on the 22nd, we did t’shuvah for Shevat (the month of the new year for the trees), and on the 23rd we did t’shuvah for Adar (the month of Purim….aaarrrrgh!)  a quickie for those of you fond of drinking on Purim till “blessed be mordechai” and “cursed by haman” can no longer be distinguished…that would, i’d think, be a lot of drink…unless you consider non-literal meanings…R’ Alexander Hacohen pointed out in the 14th century that the 2 phrases had the same gematria (502, if i remember aright), so that underneath the surface meaning, the 2 are not just indistinguishable, but identical….

why? well beneath all the variations of our understandings their is the unimpeachable unity of haShem. and it is living in that level of understanding that changes everything. so, if you believe that you can destroy (cursed be haman), you must believe you can repair (blessed be mordechai). you see, chevrei, Purim really is the messianic holiday….the one that will remain in the end times….

but Elul is the time of preparation for the intense t’shuvah of the Days of Awe. and each of the 2 Great Days has its own type of t’shuvah: the general t’shuvah of Rosh haShanah, and the utterly specific t’shuvah of Yom Kippur, in which we spell out our iniquities on the individual level thoroughly. we work as a nation in Elul doing general preparation; but now, in this week of lead up to Rosh haShanah we get a bit more specific in the selichot prayers (look at them carefully). and between Rosh haShanah and Yom Kippur we redouble the  specific intensity of our personal infusions into the selichot prayers yet again. twice daily…for the double return of the Days, based on the words of Judah to his father Jacob (Genesis 43:10)

“Shavnu zeh paa’mayim”

“we could have returned there and back twice by now”


ketivah v’chatima tova


days of repentance: 20-21 Elul/haftarah of comfort 6

“i firmly rely on the gates of tears, which are never closed”

you may recall this verse from the Ne’ilah prayer of Yom Kippur. it reveals a good deal about the traditional jewish attitude toward “wrongknowing” of G’d and the “wrongdoing” to which it leads: regret at having missed the point. and the recognition of the consequences of that wandering away for the world, not just for each of us. for we are a People built on the idea of responsibilities, not rights. when we fail, we fail not only ourselves, not only the Holy One, but we fail each other and leave more brokenness unrepaired.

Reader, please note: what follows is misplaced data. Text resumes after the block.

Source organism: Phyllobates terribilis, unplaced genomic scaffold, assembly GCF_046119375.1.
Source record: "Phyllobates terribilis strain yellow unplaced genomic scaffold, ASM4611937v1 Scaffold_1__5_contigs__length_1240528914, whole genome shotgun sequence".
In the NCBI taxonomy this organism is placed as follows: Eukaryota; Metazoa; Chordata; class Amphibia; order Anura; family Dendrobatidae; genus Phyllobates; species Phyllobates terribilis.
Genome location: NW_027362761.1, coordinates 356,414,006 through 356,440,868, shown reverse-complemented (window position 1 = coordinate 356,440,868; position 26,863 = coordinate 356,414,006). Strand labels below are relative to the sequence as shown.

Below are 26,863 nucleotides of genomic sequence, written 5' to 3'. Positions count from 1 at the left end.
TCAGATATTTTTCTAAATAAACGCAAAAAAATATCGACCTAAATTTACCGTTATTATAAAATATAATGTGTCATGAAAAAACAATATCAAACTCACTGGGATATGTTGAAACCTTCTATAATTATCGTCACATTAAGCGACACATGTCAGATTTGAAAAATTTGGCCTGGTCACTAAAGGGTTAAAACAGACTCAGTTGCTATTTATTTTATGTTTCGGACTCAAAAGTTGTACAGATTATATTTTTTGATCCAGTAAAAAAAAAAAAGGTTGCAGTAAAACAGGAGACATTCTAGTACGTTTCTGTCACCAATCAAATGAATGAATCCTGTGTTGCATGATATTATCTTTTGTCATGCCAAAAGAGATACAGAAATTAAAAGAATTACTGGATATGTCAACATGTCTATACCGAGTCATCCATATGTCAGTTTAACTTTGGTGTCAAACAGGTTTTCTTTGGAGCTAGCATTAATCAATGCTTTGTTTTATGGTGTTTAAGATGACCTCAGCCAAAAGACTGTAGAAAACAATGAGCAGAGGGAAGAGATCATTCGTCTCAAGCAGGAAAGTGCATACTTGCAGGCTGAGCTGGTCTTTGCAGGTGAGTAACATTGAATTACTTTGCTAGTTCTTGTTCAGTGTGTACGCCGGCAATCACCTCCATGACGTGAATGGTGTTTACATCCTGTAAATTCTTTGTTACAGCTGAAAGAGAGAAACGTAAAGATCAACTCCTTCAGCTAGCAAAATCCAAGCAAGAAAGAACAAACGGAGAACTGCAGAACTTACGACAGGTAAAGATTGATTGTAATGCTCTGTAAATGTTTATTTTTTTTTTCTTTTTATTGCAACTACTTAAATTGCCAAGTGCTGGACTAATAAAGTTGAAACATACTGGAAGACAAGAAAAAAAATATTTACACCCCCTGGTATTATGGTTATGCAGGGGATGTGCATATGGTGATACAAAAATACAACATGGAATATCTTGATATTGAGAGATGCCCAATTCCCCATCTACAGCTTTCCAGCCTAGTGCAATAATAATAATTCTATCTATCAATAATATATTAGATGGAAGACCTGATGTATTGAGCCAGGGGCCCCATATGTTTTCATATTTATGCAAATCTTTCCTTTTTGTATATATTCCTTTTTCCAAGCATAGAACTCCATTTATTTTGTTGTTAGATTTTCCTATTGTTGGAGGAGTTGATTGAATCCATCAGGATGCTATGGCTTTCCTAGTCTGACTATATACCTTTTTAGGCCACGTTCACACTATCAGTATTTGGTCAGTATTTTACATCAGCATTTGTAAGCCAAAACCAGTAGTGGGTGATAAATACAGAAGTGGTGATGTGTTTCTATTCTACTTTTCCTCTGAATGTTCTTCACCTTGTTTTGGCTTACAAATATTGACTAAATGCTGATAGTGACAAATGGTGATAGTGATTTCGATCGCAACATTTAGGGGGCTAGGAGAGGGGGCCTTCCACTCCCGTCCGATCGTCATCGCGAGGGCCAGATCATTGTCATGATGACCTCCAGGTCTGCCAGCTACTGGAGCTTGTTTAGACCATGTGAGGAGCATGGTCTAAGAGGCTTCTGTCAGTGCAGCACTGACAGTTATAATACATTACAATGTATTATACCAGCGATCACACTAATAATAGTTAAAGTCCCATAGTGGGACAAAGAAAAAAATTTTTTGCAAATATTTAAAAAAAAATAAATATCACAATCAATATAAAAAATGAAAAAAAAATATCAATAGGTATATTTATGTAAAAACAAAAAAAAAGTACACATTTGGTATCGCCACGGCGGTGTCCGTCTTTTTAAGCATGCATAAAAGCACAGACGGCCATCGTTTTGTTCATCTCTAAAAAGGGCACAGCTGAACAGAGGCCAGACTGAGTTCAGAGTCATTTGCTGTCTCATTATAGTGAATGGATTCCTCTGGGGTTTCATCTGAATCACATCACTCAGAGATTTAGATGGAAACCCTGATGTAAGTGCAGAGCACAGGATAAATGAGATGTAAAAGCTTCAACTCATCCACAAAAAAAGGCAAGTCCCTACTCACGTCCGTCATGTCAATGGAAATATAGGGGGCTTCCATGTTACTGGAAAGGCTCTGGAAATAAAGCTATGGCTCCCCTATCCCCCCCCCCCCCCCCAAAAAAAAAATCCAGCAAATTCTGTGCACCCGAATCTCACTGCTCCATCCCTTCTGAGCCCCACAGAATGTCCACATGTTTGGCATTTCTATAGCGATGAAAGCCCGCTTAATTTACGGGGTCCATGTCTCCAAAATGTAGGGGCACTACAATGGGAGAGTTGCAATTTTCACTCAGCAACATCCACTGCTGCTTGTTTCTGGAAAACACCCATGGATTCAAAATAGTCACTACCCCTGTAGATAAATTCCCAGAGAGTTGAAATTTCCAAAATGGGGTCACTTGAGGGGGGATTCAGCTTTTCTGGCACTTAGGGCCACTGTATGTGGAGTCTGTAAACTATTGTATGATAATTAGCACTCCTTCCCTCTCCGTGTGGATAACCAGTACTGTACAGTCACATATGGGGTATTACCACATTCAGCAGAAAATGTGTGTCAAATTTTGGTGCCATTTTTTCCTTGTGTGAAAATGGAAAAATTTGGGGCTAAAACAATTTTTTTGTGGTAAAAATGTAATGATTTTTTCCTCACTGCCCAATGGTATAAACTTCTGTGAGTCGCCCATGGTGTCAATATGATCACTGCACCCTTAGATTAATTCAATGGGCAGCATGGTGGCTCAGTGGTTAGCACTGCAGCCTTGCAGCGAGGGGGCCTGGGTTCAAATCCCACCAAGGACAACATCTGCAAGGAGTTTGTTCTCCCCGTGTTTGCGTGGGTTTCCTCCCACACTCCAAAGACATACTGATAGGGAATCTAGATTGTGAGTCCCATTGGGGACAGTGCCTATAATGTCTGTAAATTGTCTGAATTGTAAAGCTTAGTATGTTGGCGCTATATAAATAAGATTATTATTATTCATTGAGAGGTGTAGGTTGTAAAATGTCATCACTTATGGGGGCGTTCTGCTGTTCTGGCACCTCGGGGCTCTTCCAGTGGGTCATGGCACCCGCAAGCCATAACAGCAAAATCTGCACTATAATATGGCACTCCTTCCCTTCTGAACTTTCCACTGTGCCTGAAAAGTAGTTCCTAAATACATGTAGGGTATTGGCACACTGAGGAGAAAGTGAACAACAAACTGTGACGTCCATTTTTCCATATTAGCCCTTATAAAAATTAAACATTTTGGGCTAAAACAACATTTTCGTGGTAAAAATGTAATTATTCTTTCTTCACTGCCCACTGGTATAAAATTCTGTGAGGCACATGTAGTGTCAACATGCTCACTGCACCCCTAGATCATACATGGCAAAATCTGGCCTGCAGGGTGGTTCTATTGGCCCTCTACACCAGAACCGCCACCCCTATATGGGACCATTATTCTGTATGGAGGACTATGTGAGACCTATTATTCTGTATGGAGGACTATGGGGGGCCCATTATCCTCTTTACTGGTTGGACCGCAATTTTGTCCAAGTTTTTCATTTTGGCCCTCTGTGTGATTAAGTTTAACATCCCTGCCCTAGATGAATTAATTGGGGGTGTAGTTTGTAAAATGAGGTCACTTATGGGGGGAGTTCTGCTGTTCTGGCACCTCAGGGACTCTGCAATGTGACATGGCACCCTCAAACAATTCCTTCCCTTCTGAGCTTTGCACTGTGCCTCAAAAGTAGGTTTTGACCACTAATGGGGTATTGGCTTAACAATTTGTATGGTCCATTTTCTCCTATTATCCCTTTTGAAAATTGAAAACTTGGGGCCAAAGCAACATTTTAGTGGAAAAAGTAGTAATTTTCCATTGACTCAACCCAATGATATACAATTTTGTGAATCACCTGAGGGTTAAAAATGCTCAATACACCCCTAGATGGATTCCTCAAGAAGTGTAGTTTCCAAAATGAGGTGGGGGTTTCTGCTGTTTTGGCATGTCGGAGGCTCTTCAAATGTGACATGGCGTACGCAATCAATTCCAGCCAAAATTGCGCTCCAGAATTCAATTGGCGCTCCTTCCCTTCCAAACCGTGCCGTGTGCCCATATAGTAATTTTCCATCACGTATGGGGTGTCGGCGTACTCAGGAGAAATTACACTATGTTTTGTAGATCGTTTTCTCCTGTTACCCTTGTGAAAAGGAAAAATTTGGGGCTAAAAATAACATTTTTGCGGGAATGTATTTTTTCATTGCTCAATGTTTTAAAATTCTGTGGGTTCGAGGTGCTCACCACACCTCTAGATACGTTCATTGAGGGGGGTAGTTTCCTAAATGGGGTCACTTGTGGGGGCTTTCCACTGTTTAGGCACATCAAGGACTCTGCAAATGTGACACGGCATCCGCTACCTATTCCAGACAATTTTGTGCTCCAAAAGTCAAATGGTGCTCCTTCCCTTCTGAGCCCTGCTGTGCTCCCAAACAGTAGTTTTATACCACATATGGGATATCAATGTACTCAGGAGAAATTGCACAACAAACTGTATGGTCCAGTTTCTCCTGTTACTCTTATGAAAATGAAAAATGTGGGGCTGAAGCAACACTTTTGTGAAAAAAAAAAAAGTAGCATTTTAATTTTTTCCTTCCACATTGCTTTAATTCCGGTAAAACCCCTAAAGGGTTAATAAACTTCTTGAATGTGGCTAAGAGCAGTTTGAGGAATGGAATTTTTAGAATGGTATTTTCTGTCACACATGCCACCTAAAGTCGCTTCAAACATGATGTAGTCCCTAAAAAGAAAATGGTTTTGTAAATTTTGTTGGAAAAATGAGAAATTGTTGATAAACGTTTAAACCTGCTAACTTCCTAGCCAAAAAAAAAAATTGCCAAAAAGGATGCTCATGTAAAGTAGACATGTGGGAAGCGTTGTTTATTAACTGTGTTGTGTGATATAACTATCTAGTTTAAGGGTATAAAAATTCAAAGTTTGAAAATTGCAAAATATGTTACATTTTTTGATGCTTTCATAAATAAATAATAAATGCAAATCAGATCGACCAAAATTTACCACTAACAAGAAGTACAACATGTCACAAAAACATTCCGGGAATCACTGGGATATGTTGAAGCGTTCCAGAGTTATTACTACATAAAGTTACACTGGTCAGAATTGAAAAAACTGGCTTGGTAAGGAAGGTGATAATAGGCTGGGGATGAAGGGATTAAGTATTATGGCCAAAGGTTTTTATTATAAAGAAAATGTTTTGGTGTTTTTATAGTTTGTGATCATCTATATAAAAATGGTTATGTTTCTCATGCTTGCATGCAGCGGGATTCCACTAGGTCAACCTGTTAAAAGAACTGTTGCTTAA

we break things and are broken ourselves thereby. breakage brings hurt. remember the last time someone broke a promise to you. remember the last time your heart was broken by another. was it secret and contained? or did it have wider consequences and follow-on breakage?

but the way of this People of responsibility has always been to recognize that brokenness is also the beginning of redemption. all the prophets reveal this truth. and the kabbalistic way sees Creation as being the history, if you will, of the way of repair, for brokenness is built into the world we come into.

the holiest place available to us today is the remnant of a wall of the Temple compound. have you ever wondered why a broken piece of wall is THE place of prayer? why not build a jewish dome of the rock…so lovely. or maybe the grandeur of st peter’s in rome would suit better? no.the world doesn’t need the smoothing over of fine finishes and gleaming surfaces. it needs a broken remnant, and the haftarah of comfort for this week tells us why by showing us the look of a world redeemed (Isaiah 60:6 & 18)

“aliens will build up your walls…you will call your walls


the broken wall is reality. we go there to pray because it brings tears to the feeling heart…it is in a way a test of our submission to the understanding that the world is broken, and it is from that starting point that we move to repair. but that repair is never ours alone to do. we are all in it together, and that is why we do no say ne’ilah alone in the privacy of a corner. we are a People of responsibility. and our tears are for failings personal and communal….as all wronghearings, wrongknowings and wrongdoings are.